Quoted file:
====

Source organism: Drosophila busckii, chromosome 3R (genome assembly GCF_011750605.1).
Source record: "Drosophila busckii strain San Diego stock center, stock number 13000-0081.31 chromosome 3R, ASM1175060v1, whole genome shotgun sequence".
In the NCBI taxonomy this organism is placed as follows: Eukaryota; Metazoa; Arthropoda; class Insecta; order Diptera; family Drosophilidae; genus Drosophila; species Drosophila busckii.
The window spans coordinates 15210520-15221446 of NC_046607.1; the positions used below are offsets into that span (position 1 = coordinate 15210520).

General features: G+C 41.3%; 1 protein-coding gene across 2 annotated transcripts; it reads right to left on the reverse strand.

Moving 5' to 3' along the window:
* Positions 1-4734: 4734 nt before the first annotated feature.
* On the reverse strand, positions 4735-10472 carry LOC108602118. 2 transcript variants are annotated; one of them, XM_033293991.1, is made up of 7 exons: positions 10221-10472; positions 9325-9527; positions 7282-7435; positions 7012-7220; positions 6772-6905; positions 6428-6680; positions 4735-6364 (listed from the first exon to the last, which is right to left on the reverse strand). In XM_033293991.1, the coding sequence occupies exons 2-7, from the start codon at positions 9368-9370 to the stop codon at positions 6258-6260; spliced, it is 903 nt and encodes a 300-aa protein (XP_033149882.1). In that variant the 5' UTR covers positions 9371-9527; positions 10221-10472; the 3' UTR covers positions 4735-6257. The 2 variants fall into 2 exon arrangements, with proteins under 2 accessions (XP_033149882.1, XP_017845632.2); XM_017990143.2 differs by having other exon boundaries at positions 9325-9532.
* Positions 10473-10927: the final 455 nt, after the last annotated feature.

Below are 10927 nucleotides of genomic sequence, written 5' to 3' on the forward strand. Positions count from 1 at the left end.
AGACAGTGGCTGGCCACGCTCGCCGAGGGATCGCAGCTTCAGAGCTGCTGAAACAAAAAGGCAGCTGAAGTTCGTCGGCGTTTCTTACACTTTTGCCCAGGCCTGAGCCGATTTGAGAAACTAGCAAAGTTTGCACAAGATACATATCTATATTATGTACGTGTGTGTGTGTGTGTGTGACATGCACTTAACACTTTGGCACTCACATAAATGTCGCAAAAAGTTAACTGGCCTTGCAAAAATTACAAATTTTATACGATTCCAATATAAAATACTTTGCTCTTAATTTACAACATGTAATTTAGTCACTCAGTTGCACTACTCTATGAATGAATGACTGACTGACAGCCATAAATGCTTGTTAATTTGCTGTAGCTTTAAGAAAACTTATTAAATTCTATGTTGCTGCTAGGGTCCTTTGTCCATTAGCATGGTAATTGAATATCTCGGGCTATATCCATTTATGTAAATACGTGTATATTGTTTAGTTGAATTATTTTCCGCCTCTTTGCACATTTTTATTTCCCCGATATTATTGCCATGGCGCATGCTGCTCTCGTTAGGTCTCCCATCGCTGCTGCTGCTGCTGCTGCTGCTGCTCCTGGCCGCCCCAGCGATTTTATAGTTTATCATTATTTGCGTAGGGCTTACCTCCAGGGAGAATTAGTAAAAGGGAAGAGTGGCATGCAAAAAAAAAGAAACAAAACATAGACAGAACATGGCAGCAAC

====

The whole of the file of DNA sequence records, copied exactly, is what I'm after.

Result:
Source organism: Drosophila busckii, chromosome 3R (genome assembly GCF_011750605.1).
Source record: "Drosophila busckii strain San Diego stock center, stock number 13000-0081.31 chromosome 3R, ASM1175060v1, whole genome shotgun sequence".
In the NCBI taxonomy this organism is placed as follows: Eukaryota; Metazoa; Arthropoda; class Insecta; order Diptera; family Drosophilidae; genus Drosophila; species Drosophila busckii.
The window spans coordinates 15210520-15221446 of NC_046607.1; the positions used below are offsets into that span (position 1 = coordinate 15210520).

General features: G+C 41.3%; 1 protein-coding gene across 2 annotated transcripts; it reads right to left on the reverse strand.

Moving 5' to 3' along the window:
* Positions 1-4734: 4734 nt before the first annotated feature.
* On the reverse strand, positions 4735-10472 carry LOC108602118. 2 transcript variants are annotated; one of them, XM_033293991.1, is made up of 7 exons: positions 10221-10472; positions 9325-9527; positions 7282-7435; positions 7012-7220; positions 6772-6905; positions 6428-6680; positions 4735-6364 (listed from the first exon to the last, which is right to left on the reverse strand). In XM_033293991.1, the coding sequence occupies exons 2-7, from the start codon at positions 9368-9370 to the stop codon at positions 6258-6260; spliced, it is 903 nt and encodes a 300-aa protein (XP_033149882.1). In that variant the 5' UTR covers positions 9371-9527; positions 10221-10472; the 3' UTR covers positions 4735-6257. The 2 variants fall into 2 exon arrangements, with proteins under 2 accessions (XP_033149882.1, XP_017845632.2); XM_017990143.2 differs by having other exon boundaries at positions 9325-9532.
* Positions 10473-10927: the final 455 nt, after the last annotated feature.

Below are 10927 nucleotides of genomic sequence, written 5' to 3' on the forward strand. Positions count from 1 at the left end.
AGACAGTGGCTGGCCACGCTCGCCGAGGGATCGCAGCTTCAGAGCTGCTGAAACAAAAAGGCAGCTGAAGTTCGTCGGCGTTTCTTACACTTTTGCCCAGGCCTGAGCCGATTTGAGAAACTAGCAAAGTTTGCACAAGATACATATCTATATTATGTACGTGTGTGTGTGTGTGTGTGACATGCACTTAACACTTTGGCACTCACATAAATGTCGCAAAAAGTTAACTGGCCTTGCAAAAATTACAAATTTTATACGATTCCAATATAAAATACTTTGCTCTTAATTTACAACATGTAATTTAGTCACTCAGTTGCACTACTCTATGAATGAATGACTGACTGACAGCCATAAATGCTTGTTAATTTGCTGTAGCTTTAAGAAAACTTATTAAATTCTATGTTGCTGCTAGGGTCCTTTGTCCATTAGCATGGTAATTGAATATCTCGGGCTATATCCATTTATGTAAATACGTGTATATTGTTTAGTTGAATTATTTTCCGCCTCTTTGCACATTTTTATTTCCCCGATATTATTGCCATGGCGCATGCTGCTCTCGTTAGGTCTCCCATCGCTGCTGCTGCTGCTGCTGCTGCTGCTCCTGGCCGCCCCAGCGATTTTATAGTTTATCATTATTTGCGTAGGGCTTACCTCCAGGGAGAATTAGTAAAAGGGAAGAGTGGCATGCAAAAAAAAAGAAACAAAACATAGACAGAACATGGCAGCAAC